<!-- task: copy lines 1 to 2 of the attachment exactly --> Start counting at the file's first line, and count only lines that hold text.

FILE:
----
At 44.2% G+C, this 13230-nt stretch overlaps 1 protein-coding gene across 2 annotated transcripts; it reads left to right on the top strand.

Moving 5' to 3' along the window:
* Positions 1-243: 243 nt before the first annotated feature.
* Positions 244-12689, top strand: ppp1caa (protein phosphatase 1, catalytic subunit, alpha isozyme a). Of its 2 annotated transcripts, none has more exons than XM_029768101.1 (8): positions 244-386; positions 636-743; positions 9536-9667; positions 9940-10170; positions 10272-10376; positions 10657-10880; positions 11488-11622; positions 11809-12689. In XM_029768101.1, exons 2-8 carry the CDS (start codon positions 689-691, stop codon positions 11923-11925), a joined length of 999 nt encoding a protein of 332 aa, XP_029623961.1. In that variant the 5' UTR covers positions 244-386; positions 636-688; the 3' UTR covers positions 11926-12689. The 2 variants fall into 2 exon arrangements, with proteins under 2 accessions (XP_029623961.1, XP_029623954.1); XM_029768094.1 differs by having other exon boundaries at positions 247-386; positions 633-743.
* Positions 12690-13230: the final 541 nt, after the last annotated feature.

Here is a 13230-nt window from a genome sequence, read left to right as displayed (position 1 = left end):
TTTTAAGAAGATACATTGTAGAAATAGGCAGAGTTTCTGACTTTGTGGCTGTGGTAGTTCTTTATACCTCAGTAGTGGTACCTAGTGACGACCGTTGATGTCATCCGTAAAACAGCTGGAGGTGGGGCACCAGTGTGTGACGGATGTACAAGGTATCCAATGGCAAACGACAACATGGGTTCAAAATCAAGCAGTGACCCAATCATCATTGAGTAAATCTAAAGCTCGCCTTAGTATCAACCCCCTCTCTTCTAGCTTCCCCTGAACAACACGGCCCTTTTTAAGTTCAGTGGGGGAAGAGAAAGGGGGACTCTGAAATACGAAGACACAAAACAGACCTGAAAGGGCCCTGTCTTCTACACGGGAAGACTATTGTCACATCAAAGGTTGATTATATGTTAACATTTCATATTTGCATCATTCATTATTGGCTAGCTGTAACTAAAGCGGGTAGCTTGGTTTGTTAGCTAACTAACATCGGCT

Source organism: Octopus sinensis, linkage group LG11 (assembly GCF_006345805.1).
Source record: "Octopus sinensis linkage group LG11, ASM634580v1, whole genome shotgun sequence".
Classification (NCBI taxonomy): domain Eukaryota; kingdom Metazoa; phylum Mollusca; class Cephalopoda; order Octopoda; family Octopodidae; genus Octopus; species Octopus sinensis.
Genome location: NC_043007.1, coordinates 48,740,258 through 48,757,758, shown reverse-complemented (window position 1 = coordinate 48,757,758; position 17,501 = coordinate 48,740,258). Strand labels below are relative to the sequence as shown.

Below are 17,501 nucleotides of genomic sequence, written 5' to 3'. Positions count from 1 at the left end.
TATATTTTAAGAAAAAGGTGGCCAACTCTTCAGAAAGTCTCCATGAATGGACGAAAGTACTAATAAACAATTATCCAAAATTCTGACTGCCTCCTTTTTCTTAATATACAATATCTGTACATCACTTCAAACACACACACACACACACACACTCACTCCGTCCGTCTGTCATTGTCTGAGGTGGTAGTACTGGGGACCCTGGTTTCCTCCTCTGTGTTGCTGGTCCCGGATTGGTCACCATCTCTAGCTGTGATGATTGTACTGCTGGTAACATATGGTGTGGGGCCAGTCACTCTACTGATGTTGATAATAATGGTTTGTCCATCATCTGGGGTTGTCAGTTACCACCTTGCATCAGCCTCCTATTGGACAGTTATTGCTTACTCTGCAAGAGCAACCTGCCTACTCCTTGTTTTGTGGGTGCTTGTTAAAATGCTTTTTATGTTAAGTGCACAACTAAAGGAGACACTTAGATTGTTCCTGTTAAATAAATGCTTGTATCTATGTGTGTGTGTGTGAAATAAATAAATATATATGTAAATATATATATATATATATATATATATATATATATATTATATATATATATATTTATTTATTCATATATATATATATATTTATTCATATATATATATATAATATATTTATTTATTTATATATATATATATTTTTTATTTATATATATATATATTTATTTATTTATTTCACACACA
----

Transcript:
At 44.2% G+C, this 13230-nt stretch overlaps 1 protein-coding gene across 2 annotated transcripts; it reads left to right on the top strand.

Moving 5' to 3' along the window: